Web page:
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Whether you need funds for home improvements, debt consolidation, or simply wish to free up some extra cash, using your property as collateral can be a great way to secure a highly competitive rate on your next loan and improve your chances of a successful application.
Take a look below at the most frequently asked questions regarding homeowner loans, and discover how you can make them work to your advantage when it comes to securing credit.
A homeowner loan is the term used to describe any form of personal loan which uses the applicants property as security in order to reduce the overall risk to the lender. They work in exactly the same way as any other traditional loan with a lump sum lent to you upfront, whilst affordable monthly repayments are made until the total balance has been cleared.
Homeowner loans can be used for almost any purpose. There is a common misconception that funds raised from this type of financing have to be used for property purchases or home improvements, whereas the reality is that they can be used for anything from cars and holidays to debt consolidation and household refurbishments.
Yes. Just because you have a poor credit history doesn't mean that you won't be able to get a loan, particularly if you can significantly reduce the risk to the lender by using an asset of high value, such as your home, as collateral should you be unable to repay the amount borrowed.
Yes. If you own your property with someone else then you'll need to apply for a joint loan which is secured against the property. This means that you'll share the responsibility of repaying the loan, but will both reap the benefits on your credit scores when it comes to making successful repayments.
Yes. Just because you have a loan attached to your property doesn't mean that you can't sell up and move house when you want to. You'll need to contact your lender to find out how much is left to repay, inclusive of total interest and any early repayment charges, and clear the balance before completing your sale.
Your lender may be happy to transfer the security of your debt onto the new property that you're purchasing, however this will depend on factors such as the value of the new property and the total amount already borrowed against it through, for instance, a mortgage.
Yes. In fact, you've got a much better chance of being accepted for a personal loan whilst you're unemployed since the risk to the lender will be greatly reduced. You'll still need to prove that you can meet the monthly repayments, however you will have a far greater chance of getting accepted a great rate when compared to an unsecured loan.
It depends, but they usually run from anywhere between 1 and 25 years since homeowner loans are usually taken out over the mid to long term rather than over the short term. Those looking for a short term solution usually require funds to be paid out very quickly and, whilst every effort is made by lenders to underwrite homeowner loans quickly, they can take a few weeks to put into place.
Yes, however this will depend on the total amount of equity that remains in your property when taking other debts into account. For example, you may already have a mortgage secured against your home and lenders will always want to ensure that enough equity remains to clear your new debt should you fall into financial hardship.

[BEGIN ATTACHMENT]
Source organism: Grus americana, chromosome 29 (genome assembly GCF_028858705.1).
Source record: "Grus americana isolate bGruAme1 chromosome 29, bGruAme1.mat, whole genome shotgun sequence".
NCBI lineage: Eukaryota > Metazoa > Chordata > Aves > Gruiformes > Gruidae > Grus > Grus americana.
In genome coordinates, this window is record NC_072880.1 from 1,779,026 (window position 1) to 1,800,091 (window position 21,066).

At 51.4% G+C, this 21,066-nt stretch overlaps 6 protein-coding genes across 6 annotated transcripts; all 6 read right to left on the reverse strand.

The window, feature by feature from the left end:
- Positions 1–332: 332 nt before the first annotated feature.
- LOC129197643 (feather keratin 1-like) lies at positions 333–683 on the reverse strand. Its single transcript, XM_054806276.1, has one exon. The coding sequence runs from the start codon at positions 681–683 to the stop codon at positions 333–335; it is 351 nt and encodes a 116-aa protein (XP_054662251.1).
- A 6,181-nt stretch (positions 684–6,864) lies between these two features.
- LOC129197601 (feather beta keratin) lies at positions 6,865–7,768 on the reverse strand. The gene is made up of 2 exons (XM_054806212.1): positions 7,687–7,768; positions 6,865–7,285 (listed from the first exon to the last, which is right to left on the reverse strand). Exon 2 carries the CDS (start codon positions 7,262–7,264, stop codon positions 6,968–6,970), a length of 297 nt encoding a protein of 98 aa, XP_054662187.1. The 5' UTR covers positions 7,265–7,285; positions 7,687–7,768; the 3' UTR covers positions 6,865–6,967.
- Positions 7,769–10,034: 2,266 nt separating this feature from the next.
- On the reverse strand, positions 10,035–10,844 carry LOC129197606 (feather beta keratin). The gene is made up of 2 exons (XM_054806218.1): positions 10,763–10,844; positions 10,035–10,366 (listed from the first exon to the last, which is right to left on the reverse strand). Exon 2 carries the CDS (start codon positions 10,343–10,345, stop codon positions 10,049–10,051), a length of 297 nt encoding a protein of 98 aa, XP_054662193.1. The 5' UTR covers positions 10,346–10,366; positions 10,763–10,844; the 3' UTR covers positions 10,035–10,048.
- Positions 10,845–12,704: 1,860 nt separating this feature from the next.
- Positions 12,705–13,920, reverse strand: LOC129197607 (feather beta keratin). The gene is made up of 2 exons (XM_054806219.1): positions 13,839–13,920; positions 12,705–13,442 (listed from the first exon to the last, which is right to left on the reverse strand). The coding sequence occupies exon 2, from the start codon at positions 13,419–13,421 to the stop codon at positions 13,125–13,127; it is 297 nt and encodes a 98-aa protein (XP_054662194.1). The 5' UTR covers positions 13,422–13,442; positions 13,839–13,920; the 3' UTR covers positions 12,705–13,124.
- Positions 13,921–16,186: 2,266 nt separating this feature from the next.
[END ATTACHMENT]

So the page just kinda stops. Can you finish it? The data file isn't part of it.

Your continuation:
Homeowner loans involve a more complicated underwriting process than their unsecured counterparts and can therefore take a few weeks longer to put into place. Although every lender is different in terms of their underwriting and approval turnaround times, we'd recommend allowing anywhere between 2 – 6 weeks for completion depending on the amount being applied for.
Once the loan has been approved and your loan has been signed off, many lenders can arrange for a transfer of cash directly into your bank account in as little as 24 hours. Whilst this is generally seen as the most popular way for loans to be issued due to their speed, most lenders will also be happy to send you a cheque should you request it.
You'll need to be at least 18 years old to apply, however some lenders may require applicants to be at least 21 years old. Check the terms and conditions of each lender before applying.
No. Many people often feel obliged to take out additional borrowing through the bank they have used for their mortgage or other debts, but this simply doesn't have to be the case. Banks are typically only able to offer one type of loan, whereas using a brokerage like Very Merry Loans will give you access to the most competitive rates on the UK market from a wide variety of lenders.
Homeowner loans are very competitively priced due to the reduced risk of securing the borrowing against your property. If you're unable to repay your loan then your home could be put at risk.
The reality is that if you're struggling to meet your financial commitments, simply contact your lender straight away and explain your situation – you certainly won't be the first or last person to fall on hard times financially. They may be able to assist you by freezing interest and charges, as well as directing you to free debt advice services that can help you on your way.